Most of the time what happens inside the parliament of the European Union doesn't affect those of us in other countries, but a recent vote to standardize the 'radio equipment' laws could mean a lot for anyone worldwide who uses portable devices.
The Radio Equipment Directive establishes several new laws for portable devices, but most importantly, it states that all mobile devices must work with a standard design of charger, allowing any charger to connect to any device regardless of brand. The proposed standard charger uses the Micro USB connector already familiar to Nokia and Samsung users, while giving the big middle finger to Apple's recently introduced Lightning connector.
Most of us have been in that situation where our phone's battery was running on fumes, and you had to ask around begging for a few minutes of charge time from someone who has that same brand of device. Once the chargers are universal, everybody's charger will work with every phone, so this will become a problem of the past. A universal charger port will also make if much easier to offer public charging stations everywhere from taxis and airplanes, to waiting rooms and rental cars. The directive also points out that by not having to toss out the charger every time you get a new phone, e-waste could be reduced by an estimated 51,000 tons per year. Your old charger would still work with your new phone, so they could be sold without a charger, saving money for those of us who don't feel the need more chargers cluttering up our lives.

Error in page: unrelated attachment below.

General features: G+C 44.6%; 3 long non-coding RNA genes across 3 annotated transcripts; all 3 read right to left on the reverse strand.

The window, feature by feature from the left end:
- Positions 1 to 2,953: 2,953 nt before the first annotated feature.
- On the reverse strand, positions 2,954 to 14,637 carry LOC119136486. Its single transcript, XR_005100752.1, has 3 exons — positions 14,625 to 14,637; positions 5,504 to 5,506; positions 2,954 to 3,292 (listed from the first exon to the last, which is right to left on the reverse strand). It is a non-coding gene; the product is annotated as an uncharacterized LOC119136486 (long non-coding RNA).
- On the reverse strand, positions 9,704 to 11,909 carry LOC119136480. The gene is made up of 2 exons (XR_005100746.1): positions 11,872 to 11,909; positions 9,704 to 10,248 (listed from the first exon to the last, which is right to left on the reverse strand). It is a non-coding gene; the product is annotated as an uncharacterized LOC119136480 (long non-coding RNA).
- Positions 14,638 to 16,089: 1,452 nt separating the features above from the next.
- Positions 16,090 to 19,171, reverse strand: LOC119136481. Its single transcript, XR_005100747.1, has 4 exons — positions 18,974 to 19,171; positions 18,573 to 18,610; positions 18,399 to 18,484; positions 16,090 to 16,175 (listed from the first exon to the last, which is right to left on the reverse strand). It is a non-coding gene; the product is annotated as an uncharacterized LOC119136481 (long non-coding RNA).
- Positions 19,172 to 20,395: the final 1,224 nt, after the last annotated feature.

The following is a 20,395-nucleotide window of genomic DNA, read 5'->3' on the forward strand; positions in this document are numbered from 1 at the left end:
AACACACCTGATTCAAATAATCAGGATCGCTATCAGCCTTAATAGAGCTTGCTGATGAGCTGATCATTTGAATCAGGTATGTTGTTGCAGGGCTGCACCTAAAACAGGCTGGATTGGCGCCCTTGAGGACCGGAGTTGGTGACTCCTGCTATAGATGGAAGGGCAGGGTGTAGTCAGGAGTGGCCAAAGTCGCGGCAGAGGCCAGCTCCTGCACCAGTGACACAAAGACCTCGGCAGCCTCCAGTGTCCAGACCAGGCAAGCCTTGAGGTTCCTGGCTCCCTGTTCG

Apple is one company that will need to make changes when this law comes into effect, as the Lightning connector probably won't meet the new standards. They might not mean dumping the Lightning completely, as they could meet the new standard by simply adding a Micro USB charging port in addition to the Lightning port. Of course, we all know how much Apple likes to chart their own course, so I expect they won't take this without at least a bit of a fight.
The directive was passed by the EU parliament in a landslide 550 to 12 vote, and now it needs to be formally adopted by the council. Then each member state will have two years to adopt the new regulations into their own national laws. If everything goes according to plan, manufacturers will have to comply by the end of 2016.